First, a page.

Almost all plants and animals have an internal “clock” – called a circadian clock – that synchronizes our biological rhythms with Earth’s cycle of day and night. Conveniently, our biological clocks are best at synchronizing to a 24 hour day, the length of time it takes for the Earth to rotate. This clock cues us mammals to get sleepy at around the same time every nightor day if you're nocturnal, but it also regulates a plethora of other internal cycles that we might be less aware of. In fact, scientists still don’t know just how much the circadian clock controls.
But a new study in PNASProceedings of the National Academy of Sciences examines what happens when you throw off mice’s circadian clocks for an extended period of time. We’re not talking about simple jet lag here – like humans, a mouse’s biological clock can adjust after a few days in a new time zone. Instead, this study replaced the normal 24 hour day with a much shorter artificial 20 hour day, consisting of 10 hours of light followed by 10 hours of darkness. This cycle was kept up for 10 weeks.
Three major differences became apparent between the control mice (12 h light/12 h dark) and the 20-hour-day mice. The circadian-disrupted mice gained weight, had trouble learning some new things, and had altered “emotions”. These changes were consistent with other physiological differences that the researchers found when they examined the mice more closely.
Weight Gain. The researchers started noticing that the 20-hour-day mice were getting chubby compared to the control mice after about 4-5 weeks of their unnatural light schedule. From then on, the mice’s weight problem kept getting worse all the way through the end of the 10 weeks. During the entire 7th week, the researchers monitored the mice’s food intake (they were all allowed to eat as much as they wanted), but the 20-hour-day mice weren’t actually eating any more food than the normal mice. Instead, it seemed that their metabolism was just slowing down. Blood tests at the end of the 10 weeks showed that the 20-hour-day mice had higher levels of certain hormones related to metabolism – insulin and leptin.
Decreased Cognitive Flexibility. The researchers tested the mice’s ability to learn new things by putting them in a water maze that required them to make their way to an escape platform that was in one corner. The 20-hour-day mice were able to “solve” the maze just as quickly as the 24-hour-day mice. But once the mice were all used to the maze and the platform, those sneaky scientists moved the platform over to a different corner. The maze setting was the same, but the end goal was in a different spot. It took the 20-hour-day mice a lot longer to figure this out than it took the 24-hour-day mice.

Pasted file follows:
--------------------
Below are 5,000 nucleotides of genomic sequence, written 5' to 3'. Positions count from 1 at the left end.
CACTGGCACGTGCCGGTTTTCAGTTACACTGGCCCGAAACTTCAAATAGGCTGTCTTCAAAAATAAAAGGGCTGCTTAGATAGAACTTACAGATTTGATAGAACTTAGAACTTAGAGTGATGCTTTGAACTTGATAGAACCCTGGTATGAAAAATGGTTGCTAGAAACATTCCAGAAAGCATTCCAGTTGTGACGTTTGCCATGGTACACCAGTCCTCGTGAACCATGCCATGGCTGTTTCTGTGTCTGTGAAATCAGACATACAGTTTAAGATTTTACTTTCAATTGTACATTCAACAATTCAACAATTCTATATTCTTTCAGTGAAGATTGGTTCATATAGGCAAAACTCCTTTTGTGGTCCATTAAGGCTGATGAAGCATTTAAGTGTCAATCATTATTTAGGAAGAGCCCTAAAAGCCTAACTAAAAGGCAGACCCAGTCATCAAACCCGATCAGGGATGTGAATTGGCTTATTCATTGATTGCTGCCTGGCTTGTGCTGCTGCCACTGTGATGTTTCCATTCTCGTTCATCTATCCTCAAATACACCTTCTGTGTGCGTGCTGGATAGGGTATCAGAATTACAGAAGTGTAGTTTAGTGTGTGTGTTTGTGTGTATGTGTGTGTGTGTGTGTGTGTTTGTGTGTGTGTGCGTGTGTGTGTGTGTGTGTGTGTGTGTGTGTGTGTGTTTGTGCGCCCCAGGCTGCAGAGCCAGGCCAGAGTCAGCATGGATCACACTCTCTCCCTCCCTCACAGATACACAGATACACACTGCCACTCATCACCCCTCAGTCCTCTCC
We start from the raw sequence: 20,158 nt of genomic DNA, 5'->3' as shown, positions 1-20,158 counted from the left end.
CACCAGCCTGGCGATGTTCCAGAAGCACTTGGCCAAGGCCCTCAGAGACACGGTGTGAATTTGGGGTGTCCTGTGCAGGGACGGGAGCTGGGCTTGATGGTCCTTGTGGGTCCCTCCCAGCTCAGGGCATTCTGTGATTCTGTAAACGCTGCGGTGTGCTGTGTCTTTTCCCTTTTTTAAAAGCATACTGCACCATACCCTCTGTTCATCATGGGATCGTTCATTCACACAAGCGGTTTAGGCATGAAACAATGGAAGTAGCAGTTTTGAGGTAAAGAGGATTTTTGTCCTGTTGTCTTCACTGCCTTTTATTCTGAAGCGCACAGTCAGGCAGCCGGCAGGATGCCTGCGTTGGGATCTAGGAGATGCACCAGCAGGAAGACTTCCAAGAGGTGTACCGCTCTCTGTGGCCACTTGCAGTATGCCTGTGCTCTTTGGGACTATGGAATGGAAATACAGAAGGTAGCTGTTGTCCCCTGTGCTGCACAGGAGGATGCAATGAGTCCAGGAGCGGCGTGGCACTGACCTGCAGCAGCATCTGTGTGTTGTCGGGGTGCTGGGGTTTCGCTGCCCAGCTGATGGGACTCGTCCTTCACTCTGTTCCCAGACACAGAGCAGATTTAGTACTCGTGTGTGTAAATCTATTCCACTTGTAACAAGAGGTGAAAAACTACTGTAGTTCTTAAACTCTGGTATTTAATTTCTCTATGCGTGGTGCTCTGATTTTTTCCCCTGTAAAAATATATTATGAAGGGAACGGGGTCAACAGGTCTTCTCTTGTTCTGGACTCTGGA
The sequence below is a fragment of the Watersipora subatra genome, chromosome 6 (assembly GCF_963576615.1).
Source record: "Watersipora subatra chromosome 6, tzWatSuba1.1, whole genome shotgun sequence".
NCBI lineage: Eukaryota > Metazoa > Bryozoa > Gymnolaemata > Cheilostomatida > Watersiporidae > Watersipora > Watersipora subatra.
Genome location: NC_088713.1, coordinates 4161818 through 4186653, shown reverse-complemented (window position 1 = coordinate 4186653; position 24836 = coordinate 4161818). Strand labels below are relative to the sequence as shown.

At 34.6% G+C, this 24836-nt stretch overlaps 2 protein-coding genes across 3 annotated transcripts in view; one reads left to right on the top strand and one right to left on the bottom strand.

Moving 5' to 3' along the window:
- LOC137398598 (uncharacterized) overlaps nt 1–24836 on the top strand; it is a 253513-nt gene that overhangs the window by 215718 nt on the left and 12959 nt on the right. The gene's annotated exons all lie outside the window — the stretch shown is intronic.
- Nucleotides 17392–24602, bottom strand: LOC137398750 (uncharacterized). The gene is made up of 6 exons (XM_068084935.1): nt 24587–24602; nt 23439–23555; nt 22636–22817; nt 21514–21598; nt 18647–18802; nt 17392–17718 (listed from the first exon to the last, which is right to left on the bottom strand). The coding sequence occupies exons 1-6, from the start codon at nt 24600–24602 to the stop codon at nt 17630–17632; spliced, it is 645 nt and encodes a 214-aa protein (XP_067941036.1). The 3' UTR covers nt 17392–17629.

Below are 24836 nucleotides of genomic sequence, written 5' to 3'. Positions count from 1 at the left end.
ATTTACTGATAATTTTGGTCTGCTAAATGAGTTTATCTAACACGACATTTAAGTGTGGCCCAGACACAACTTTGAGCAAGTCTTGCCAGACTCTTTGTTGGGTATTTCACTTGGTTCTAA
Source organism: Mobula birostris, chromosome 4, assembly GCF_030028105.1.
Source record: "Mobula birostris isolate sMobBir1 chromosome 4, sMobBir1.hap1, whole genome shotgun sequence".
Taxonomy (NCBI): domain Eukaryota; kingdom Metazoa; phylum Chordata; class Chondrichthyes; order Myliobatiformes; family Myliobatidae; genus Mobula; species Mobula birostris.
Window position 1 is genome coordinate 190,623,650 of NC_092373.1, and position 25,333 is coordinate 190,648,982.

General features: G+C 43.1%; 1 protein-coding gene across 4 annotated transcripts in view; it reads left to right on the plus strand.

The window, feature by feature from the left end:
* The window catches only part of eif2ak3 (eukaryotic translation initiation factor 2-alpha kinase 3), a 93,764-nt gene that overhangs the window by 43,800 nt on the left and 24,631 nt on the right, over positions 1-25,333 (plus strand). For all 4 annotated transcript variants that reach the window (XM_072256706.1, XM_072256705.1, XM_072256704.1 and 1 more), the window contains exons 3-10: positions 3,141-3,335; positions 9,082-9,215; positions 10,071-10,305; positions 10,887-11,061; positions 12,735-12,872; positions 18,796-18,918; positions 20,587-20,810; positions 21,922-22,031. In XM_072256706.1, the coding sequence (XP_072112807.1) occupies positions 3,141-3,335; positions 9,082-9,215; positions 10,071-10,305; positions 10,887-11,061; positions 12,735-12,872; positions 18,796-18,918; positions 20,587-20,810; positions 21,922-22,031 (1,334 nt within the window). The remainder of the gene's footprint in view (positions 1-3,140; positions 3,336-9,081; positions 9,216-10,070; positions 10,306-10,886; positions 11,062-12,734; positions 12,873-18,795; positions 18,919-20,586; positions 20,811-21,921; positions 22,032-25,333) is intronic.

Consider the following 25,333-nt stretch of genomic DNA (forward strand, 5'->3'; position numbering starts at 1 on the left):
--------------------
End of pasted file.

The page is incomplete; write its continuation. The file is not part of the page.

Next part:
This diminished ability of the mice to alter their learning was consistent with some observable negative changes (dendrite shrinkage, decreased neuron complexity) to the mice’s prelimbic prefrontal cortex. This is a region of the brain that is known to be important for cognitive flexibility (learning and adapting) and also for emotional control.
Mouse “Emotions”. You might need a mouse shrink to figure out if a mouse is happy or sad, but these researchers instead looked at how a mouse’s inhibition was affected by circadian clock disruption. Essentially, the mice were put into an environment that contained something unfamiliar – either a wide open space or a brightly lit area (when the mice were coming from the dark). The 20-hour-day mice entered the unfamiliar areas more quickly than the control mice, who were shyer about running into the open or the bright light. This decreased inhibition is, again, consistent with the observed physiological changes to the prelimbic frontal cortex.
It is unknown how this study relates to humans, but many professions require workers to undergo frequent and chronic circadian disruption (doctors, pilots, military personnel, etc.). This type of mouse experiment could provide a method for testing pharmaceutical drugs or other remedies for people that have to work on weird schedules.
Though this study is certainly interesting, I would like to know how much sleep the mice got. Other research has already linked sleep deprivation to mental and physical health problems, so it’s a little unclear if this study shows an inherent need for a 24-hour day, or if it just illustrates a new way of making mice sleep-deprived.
Karatsoreos IN, Bhagat S, Bloss EB, Morrison JH, & McEwen BS (2011). Disruption of circadian clocks has ramifications for metabolism, brain, and behavior. Proceedings of the National Academy of Sciences of the United States of America PMID: 21220317